Davidai, G. ; Cotton, D. ; Gorelick, P. ; Bath, P. M W ; Lipton, R. B. ; Sacco, Ralph L ; Diener, H. C. / Dipyridamole-induced headache and lower recurrence risk in secondary prevention of ischaemic stroke : A post hoc analysis. In: European Journal of Neurology. 2014 ; Vol. 21, No. 10. pp. 1311-1317.
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abstract = "Background and purpose: Our objective was to investigate the association between recurrent stroke risk and headache induced by extended-release dipyridamole (ER-DP) when administered alone or with low-dose aspirin (ASA+ER-DP). Methods: This was a post hoc analysis of prospectively collected data on recurrent stroke risk and headache as an adverse event or reason for treatment discontinuation from the PRoFESS (N = 20 332) and ESPS2 (N = 6602) trials. Hazard ratios (HRs) for recurrent stroke were calculated using the Cox model. Results: In PRoFESS, the 2.5-year recurrent stroke risk in patients receiving ASA+ER-DP was 8.2{\%} in those with headache within 7 days of starting treatment and 9.4{\%} in those without [HR 0.85, 95{\%} confidence interval (CI) 0.73-0.98; P = 0.03]. Recurrent stroke risk was 5.0{\%} in patients who discontinued ASA+ER-DP due to headache by day 90 versus 9.2{\%} in those who did not (HR 0.52, 95{\%} CI 0.35-0.77; P = 0.001). No such difference was observed in clopidogrel-treated patients. In ESPS2, risk of recurrent stroke was 6.2{\%} in patients who discontinued ASA+ER-DP due to headache by day 90 versus 9.8{\%} in patients who did not (HR 0.62, 95{\%} CI 0.31-1.27; P = 0.19) and 7.3{\%} in patients who discontinued ER-DP due to headache by day 90 versus 13.2{\%} in those who did not (HR 0.53, 95{\%} CI 0.27-1.04; P = 0.06). Conclusions: Patients taking ASA+ER-DP in PRoFESS who developed headache had significantly reduced stroke recurrence risk versus those without headache. Similar (non-significant) findings for ASA+ER-DP and ER-DP in ESPS2 suggest that dipyridamole-induced headache may reflect better cerebrovascular function.",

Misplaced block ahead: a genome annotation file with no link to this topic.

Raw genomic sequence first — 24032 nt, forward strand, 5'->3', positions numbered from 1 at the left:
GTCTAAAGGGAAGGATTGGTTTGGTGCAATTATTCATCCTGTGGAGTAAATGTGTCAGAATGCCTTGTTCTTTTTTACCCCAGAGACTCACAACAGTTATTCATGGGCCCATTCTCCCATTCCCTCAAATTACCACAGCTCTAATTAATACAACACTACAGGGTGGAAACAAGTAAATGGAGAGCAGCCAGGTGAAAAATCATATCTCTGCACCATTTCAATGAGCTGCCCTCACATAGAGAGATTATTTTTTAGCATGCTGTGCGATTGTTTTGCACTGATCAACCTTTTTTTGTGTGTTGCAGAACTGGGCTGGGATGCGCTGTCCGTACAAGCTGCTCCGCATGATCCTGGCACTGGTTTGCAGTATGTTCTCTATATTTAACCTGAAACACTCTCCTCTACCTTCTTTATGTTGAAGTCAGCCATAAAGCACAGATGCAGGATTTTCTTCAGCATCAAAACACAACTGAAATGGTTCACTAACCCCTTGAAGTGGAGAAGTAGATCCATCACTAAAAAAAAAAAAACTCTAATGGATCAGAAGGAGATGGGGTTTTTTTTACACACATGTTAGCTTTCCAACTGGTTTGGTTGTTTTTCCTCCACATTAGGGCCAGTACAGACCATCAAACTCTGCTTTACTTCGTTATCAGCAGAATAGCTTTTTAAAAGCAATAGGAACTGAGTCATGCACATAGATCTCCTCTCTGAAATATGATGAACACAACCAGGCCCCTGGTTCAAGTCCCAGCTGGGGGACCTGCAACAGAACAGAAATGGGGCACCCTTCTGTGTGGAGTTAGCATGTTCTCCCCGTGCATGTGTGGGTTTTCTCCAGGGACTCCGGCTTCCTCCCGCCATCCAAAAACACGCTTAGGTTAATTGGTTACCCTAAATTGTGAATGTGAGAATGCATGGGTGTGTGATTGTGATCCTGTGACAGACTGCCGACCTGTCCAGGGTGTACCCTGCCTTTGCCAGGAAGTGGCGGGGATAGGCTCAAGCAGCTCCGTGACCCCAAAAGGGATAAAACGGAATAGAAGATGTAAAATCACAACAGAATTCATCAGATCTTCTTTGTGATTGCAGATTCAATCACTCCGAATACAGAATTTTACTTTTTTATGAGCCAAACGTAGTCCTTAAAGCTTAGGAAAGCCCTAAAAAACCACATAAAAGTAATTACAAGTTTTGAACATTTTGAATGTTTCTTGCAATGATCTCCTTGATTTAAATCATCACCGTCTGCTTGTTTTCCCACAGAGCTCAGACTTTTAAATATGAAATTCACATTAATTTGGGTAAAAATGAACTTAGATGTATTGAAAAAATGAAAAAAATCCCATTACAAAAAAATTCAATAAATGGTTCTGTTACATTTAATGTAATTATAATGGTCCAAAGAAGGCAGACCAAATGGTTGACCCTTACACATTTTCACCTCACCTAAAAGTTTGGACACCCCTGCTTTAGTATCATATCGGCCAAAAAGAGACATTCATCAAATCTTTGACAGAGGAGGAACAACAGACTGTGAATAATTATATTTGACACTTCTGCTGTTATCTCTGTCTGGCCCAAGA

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T2 - A post hoc analysis

AU - Davidai, G.

AU - Cotton, D.

AU - Gorelick, P.

AU - Bath, P. M W

AU - Lipton, R. B.

AU - Sacco, Ralph L

AU - Diener, H. C.

PY - 2014/1/1